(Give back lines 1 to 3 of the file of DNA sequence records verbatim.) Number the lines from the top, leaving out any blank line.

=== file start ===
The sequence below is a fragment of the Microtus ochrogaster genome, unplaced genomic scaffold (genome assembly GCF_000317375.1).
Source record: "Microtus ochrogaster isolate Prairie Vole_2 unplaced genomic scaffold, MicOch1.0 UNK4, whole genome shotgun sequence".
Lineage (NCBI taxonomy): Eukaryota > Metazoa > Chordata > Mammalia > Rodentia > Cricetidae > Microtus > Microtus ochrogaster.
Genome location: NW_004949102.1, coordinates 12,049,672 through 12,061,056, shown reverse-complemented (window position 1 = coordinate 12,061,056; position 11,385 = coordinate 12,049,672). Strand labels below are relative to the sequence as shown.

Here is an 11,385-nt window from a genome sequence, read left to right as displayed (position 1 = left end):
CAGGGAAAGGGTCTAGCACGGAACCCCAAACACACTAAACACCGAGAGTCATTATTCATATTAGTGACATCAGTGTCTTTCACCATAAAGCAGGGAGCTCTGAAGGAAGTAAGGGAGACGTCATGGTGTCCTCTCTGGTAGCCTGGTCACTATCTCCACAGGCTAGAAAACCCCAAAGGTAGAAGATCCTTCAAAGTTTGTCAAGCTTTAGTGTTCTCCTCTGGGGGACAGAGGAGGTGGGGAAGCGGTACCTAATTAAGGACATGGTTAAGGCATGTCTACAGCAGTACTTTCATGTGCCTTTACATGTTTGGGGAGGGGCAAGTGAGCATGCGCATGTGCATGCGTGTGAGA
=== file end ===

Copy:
The sequence below is a fragment of the Microtus ochrogaster genome, unplaced genomic scaffold (genome assembly GCF_000317375.1).
Source record: "Microtus ochrogaster isolate Prairie Vole_2 unplaced genomic scaffold, MicOch1.0 UNK4, whole genome shotgun sequence".
Lineage (NCBI taxonomy): Eukaryota > Metazoa > Chordata > Mammalia > Rodentia > Cricetidae > Microtus > Microtus ochrogaster.